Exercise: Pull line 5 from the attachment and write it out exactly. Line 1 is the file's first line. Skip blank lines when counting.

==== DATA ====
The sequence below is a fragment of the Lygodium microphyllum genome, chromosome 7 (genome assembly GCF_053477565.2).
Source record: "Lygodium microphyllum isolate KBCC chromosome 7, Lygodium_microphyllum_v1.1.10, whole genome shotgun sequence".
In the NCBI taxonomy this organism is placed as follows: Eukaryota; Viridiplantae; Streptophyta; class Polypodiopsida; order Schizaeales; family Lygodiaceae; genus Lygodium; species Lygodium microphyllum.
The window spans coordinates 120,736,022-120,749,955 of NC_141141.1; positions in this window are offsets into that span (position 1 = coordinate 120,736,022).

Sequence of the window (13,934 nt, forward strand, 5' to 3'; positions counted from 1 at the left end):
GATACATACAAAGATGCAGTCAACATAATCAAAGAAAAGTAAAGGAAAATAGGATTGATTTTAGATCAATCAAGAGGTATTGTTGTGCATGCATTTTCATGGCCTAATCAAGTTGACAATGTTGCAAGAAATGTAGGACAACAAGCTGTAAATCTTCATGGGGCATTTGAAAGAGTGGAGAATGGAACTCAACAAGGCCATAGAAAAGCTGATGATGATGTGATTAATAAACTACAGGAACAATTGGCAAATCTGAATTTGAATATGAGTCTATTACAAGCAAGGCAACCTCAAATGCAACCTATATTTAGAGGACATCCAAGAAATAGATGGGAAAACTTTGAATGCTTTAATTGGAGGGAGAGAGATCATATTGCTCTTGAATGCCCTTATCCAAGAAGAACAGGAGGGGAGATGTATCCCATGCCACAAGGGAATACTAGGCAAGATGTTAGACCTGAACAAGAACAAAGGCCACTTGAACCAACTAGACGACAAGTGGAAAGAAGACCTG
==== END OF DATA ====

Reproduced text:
Sequence of the window (13,934 nt, forward strand, 5' to 3'; positions counted from 1 at the left end):